It is a tradition in the military to publish what amounts to a unit “Yearbook” illustrating the unit and its mission and members. This has been a part of military “lore” since at least the Second World War for units that stuck together for long periods of time. I have a Unit Book from my Step-Father Kingsbury La Due that traces his unit from training in Florida to their completed deployment to Burma and participation in what is known as “Flying the Burma Hump”.
What follows is the content of the book that was published by the Army unit that Steve Swann served in when he was deployed to Korea. His unit was the 2nd Brigade of the 2nd Infantry Division. From the contents, I surmise that it was printed before Steve arrived there as there is, to my knowledge, no record of Steve in the pictures although he wrote dates on some of the pages associated with a number of his fellow soldiers which seem to indicate when they would be discharged.
The book was found, together with a small shopping bag in the first box of pictures I started to scan. In the bag are a number of items I can describe but have chosen not to scan for reasons that should appear appropriate, but I wanted to mention their existence in the event that there was sufficient interest to pursue further. The small bag contains the cards, letters and telegrams that Mom and Dad received from friends and relations upon Steve’s death. There are literally a hundred cards and as many small flower dedication cards. In addition there are 2 books that was signed by the persons who attended the wake and funeral, hand-written notes from Mom and Dad listing the donations and Masses dedicated to Steve. There are 2 partially used boxes of Thank You cards that were sent back to those who came or donated or wrote. Finally, there is a hand-written letter from Steve to Mom, written from the Korean Brig in which he was held before discharge. It relates the circumstances that led to his arrest and eventual discharge. There are also a few newspaper clippings related to members of Mom’s family who had also passed along with some notes related to births and deaths in her family. This might be helpful for anyone tracing her family genealogy.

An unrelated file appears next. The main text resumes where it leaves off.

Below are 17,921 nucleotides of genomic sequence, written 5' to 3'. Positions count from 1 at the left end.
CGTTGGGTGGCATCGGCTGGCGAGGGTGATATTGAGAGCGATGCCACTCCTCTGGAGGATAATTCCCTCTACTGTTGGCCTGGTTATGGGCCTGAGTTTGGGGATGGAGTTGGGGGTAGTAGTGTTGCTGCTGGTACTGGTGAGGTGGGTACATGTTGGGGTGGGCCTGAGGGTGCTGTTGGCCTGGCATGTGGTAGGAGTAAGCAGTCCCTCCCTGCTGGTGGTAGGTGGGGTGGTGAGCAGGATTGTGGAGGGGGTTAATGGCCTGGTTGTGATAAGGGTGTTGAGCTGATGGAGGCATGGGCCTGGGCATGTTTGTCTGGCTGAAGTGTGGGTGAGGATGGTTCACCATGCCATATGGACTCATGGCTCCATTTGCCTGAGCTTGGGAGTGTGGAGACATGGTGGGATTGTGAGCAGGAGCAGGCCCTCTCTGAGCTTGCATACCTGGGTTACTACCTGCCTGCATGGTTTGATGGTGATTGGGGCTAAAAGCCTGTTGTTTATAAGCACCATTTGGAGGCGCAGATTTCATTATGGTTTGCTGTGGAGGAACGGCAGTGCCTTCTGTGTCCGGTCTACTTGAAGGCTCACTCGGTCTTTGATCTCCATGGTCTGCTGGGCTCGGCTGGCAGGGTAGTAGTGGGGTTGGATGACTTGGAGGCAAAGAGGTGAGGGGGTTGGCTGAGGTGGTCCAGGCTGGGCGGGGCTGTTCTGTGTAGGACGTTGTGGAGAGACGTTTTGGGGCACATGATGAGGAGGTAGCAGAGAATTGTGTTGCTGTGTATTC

Each page is scanned in fairly high definition and this allows the individual pictures to be seen is nice detail. There are far too many individual pictures to scan each individually but this can be done and added to the presentation if anyone has an interest in a particular picture. Some of the captions are humorous and casual…see the page titled “Wire” for an example.
BTW – There are no such publications from the Vietnam War at this level of unit detail due to the transient nature of the assignment there but there are some such publications at higher command levels. I have a collection of such items and actively search for them. My picture appears in one of the books that I have. One extraordinary coincidence – included in the book was a copy of the official orders that sent Steve from Fort Gordon, Georgia to Korea. He transited thru the exact same Replacement Unit that I passed thru on my way to Vietnam.
If any of this brings a tear to your eyes, you are in good company.